61. The energy/spiritual side of golf continues to be the most overlooked and least understood aspect in enhancing golf performance and enjoyment, though I predict it will begin to be addressed in the future – abroad if not in the US.
62. In general terms, American junior golfers are spoiled with a plethora of tournament opportunities and fawned over with free equipment and other favors. They don’t work as diligently as their foreign counterparts.
63. Most men grossly overestimate the length of how far they hit a golf ball. (Hmmm, I wonder what else we overestimate?)
64. Attending a meeting of golf course architects makes for the most fascinating people watching. You will find creative types, practiced story-tellers, very accomplished sales people, and very opinionated folks with huge egos who, for the moment, are politely stifling their opinions and nicely greeting one another in favor of momentary peace and tranquility. Get them aside and “off the record” and their messages change.
65. Junior golfers used to be the quickest group of players and now they’ve transformed into the slowest – thanks to the examples of the PGA TOUR.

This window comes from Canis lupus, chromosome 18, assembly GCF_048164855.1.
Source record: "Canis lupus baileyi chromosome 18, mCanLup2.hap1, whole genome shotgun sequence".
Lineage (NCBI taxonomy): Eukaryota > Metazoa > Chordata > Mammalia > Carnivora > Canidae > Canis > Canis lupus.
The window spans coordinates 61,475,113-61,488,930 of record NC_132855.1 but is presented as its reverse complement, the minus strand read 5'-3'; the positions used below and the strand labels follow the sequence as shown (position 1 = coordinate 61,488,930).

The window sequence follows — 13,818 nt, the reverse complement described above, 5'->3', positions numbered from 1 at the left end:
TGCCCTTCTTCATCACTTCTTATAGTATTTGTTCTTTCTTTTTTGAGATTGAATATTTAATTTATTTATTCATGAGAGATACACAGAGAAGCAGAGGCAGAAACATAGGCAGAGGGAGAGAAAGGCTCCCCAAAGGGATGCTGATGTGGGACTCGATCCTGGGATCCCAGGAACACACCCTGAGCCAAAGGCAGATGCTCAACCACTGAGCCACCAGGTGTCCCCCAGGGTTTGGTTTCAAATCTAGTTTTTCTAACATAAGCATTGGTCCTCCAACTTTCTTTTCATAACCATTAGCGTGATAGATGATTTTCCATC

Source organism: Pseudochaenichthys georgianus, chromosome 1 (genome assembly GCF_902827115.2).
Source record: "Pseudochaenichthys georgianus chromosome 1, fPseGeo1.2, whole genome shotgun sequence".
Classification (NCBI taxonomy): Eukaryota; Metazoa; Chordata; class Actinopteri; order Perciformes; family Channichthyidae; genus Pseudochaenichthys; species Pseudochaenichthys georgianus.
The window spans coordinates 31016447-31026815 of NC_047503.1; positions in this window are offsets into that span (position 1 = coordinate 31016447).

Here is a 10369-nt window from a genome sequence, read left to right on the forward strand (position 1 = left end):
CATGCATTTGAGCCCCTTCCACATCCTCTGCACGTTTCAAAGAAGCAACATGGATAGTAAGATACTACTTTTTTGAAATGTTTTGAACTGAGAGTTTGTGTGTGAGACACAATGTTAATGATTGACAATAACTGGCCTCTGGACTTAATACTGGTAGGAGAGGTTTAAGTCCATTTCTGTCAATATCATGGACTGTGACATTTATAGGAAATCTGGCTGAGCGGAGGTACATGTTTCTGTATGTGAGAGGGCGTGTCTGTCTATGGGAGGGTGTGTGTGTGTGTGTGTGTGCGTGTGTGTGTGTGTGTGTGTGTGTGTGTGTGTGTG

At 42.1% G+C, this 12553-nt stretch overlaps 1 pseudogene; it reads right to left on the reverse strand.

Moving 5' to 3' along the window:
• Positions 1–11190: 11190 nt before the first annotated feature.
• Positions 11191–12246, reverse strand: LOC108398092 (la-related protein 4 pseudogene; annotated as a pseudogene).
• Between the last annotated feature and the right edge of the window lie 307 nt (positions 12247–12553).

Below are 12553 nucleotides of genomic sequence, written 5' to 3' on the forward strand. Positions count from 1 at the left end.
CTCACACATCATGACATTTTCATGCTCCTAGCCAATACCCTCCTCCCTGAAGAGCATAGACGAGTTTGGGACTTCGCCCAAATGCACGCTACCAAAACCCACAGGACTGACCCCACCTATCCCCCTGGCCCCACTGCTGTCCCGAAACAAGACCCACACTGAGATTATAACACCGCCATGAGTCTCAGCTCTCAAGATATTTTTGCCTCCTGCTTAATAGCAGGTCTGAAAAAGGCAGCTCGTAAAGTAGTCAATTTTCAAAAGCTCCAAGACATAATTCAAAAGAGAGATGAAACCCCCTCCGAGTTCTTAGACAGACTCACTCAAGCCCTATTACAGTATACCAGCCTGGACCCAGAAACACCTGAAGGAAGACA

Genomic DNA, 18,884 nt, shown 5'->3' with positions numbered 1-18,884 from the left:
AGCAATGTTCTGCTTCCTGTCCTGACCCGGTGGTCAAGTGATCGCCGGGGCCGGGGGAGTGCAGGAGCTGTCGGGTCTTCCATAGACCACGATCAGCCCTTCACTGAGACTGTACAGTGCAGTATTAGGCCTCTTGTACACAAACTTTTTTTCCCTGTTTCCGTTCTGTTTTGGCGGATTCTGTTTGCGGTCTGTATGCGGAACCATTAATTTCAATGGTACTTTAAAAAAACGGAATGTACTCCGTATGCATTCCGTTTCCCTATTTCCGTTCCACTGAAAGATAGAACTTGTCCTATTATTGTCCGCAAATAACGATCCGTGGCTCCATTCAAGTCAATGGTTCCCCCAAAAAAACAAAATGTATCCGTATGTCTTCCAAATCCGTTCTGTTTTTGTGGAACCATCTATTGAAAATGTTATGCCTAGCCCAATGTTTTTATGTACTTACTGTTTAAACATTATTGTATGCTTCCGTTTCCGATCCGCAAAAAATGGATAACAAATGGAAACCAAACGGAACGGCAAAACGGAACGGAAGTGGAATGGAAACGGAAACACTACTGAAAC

66. Meet any of the elite PGA club professionals in the country and it is always readily apparent that it was much more than good luck that got them their jobs – they are usually very impressive people.
67. The future does not bode well for most of the private golf or country clubs, which will morph into semi-private ones.
68. Modern golf equipment has turned the professional game essentially into a short-game competition. The clubs have minimized the dexterity of the hit. Everyone is strong and hits it a mile, which makes for less interesting television coverage.
69. The quickest way to real scoring improvement is to focus upon the short game.
70. I absolutely hated and detested the switch to soft-spike golf shoes, but must admit that except for a couple of slip and falls and the immediate loss of distance, they have been a significant benefit to golf courses and clubhouse carpets.